The great story here is that my son Alma is all over this book. He doesn't gravitate to every animal book I bring around, but this one he grabbed right onto with a couple of others and took it up to his room and arranged it in a little display on the floor. He creates a kind of 'desktop' display where he can sit down and have several books and/or toys right in front of him like a little panel. Then he moves back and forth between the books and specific pages in the books to arrange a visual experience for himself. Part of this is very repetitive and probably meets the needs of his autistic thinking, but another part of it seems to be exploratory play.
For this book, he wants someone to read it with him as well, and he especially likes to go from page to page and hear us count. He also is very into the counting infographic at the back (which is very well done), where each of the animals in its quantity sits inside a graphic stripe next to the numeral (i.e., number "3" followed by three pictures of the parrotfish). He wants to point to each line in the infographic and have me read the numeral for him and say the name of the animal. He's both curious about animals, and curious about the interaction around this kind of book--very fun!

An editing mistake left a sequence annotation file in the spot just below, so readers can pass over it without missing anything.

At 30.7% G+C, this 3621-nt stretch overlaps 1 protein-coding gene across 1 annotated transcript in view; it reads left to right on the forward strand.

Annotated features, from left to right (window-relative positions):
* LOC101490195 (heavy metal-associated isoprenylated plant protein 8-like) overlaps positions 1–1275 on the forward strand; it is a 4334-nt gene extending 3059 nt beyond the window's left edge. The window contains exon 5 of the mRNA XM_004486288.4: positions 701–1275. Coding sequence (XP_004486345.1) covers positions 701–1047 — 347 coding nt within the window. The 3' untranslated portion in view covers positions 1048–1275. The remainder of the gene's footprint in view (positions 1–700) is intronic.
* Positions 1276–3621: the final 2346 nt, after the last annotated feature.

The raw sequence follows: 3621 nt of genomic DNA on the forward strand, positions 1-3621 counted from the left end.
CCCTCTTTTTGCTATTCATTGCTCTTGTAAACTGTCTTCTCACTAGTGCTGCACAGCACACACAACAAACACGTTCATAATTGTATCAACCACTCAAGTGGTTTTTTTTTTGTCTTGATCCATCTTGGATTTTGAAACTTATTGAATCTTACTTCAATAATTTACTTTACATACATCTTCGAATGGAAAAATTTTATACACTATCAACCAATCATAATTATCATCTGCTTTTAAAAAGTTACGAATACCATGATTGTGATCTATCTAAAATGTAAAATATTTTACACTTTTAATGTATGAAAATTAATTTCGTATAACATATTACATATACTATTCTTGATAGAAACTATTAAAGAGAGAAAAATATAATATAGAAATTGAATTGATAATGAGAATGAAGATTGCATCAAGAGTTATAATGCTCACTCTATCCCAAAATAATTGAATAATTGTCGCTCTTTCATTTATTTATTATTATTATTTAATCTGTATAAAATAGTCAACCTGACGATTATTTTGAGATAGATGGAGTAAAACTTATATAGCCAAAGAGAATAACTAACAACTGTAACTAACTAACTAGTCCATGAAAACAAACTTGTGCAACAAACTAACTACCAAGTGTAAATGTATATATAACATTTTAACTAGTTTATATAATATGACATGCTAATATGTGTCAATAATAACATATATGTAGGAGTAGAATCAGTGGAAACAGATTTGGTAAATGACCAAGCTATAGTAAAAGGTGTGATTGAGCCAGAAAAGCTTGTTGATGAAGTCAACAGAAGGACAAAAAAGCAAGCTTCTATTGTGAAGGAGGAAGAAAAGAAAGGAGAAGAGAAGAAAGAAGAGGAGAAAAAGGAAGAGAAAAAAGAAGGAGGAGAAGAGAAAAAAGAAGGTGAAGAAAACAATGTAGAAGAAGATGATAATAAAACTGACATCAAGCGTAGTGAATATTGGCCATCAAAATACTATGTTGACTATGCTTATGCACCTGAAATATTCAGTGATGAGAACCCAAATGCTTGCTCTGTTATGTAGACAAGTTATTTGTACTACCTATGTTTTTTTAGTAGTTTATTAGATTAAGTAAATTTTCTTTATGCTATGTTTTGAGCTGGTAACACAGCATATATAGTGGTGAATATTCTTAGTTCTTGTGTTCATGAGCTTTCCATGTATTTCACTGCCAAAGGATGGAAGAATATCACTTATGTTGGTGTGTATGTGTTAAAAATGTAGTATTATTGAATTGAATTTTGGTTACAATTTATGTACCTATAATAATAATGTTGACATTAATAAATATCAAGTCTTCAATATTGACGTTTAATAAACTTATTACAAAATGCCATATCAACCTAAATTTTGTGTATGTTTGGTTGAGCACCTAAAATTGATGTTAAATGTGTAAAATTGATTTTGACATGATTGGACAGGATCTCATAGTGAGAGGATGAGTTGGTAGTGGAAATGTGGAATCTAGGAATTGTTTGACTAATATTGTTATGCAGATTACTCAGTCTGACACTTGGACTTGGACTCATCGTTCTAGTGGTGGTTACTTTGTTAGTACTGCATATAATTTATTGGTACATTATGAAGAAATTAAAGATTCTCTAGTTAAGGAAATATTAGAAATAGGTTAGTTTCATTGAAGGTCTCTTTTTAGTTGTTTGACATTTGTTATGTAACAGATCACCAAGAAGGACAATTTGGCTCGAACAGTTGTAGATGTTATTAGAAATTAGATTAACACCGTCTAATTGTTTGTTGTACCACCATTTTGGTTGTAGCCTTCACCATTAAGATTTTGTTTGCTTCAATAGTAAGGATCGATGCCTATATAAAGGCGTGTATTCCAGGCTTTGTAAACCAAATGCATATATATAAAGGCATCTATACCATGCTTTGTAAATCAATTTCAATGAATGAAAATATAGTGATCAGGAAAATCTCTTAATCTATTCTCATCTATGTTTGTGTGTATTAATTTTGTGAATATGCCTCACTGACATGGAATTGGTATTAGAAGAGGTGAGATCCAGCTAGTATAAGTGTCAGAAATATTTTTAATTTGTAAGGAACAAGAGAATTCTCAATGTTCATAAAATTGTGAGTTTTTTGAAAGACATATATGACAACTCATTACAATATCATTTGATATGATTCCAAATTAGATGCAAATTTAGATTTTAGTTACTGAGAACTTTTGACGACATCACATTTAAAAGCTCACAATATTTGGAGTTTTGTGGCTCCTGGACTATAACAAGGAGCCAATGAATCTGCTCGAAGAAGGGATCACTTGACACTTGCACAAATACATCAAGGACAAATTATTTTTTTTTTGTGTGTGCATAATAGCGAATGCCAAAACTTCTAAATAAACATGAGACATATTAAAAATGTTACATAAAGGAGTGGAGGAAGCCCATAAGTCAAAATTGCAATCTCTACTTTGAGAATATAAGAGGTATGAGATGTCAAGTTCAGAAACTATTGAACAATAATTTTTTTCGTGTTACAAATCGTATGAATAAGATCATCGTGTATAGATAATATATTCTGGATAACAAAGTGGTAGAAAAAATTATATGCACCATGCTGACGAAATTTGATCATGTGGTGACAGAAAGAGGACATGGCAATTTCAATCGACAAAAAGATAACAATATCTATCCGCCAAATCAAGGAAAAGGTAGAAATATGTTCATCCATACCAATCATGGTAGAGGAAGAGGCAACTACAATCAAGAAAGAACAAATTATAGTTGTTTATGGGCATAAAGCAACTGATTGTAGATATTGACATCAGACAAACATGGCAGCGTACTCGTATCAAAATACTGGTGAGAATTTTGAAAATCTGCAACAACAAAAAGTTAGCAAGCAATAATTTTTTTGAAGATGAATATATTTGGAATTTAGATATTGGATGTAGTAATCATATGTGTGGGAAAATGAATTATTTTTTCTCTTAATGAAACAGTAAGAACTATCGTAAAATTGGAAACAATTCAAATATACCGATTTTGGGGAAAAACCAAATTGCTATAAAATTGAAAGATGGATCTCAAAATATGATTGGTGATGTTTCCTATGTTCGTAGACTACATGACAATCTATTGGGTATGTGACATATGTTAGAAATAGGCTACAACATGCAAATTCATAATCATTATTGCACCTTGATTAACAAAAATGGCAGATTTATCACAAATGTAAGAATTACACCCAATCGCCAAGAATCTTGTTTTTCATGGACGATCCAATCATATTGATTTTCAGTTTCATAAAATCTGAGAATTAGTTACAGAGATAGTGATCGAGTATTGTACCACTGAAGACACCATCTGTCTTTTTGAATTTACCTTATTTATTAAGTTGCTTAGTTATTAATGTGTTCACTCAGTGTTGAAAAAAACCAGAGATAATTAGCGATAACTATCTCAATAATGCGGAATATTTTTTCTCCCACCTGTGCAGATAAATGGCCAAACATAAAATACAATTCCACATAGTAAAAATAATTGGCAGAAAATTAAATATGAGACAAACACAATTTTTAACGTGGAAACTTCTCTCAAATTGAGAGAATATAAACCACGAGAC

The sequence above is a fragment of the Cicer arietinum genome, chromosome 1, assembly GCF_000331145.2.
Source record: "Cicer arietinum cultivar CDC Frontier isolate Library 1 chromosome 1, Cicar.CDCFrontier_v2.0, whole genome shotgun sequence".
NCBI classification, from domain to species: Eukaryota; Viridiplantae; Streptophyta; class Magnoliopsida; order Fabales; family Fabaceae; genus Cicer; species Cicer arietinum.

This is a good genre-busting book. Usually this would be called a 'concept book' because it focuses on numbers and counting (or with other books it would be the alphabet, a specific feeling, a category of objects). But the National Geographic style provides Lawler with an excuse for both an informational visual experience and a text that goes into basic descriptive characteristics of the animal. She also adds a 'did you know' text box with one additional fact. So it's right there on the border with informational text, using some of the conventions we expect from more involved books.
Lawler was able to collaborate with a specific photographer instead of the stock photos we might expect--she thanks National Geographic for this on her home page. I doubt the photos were shot for this book specifically, but rather that Brian Skerry used a library of his existing work to match up with Lawler's idea for the project. Lawler most likely had to collaborate with him in advance so she would know what the photos were of, and could write the right text. It will be interesting to see if I can find out!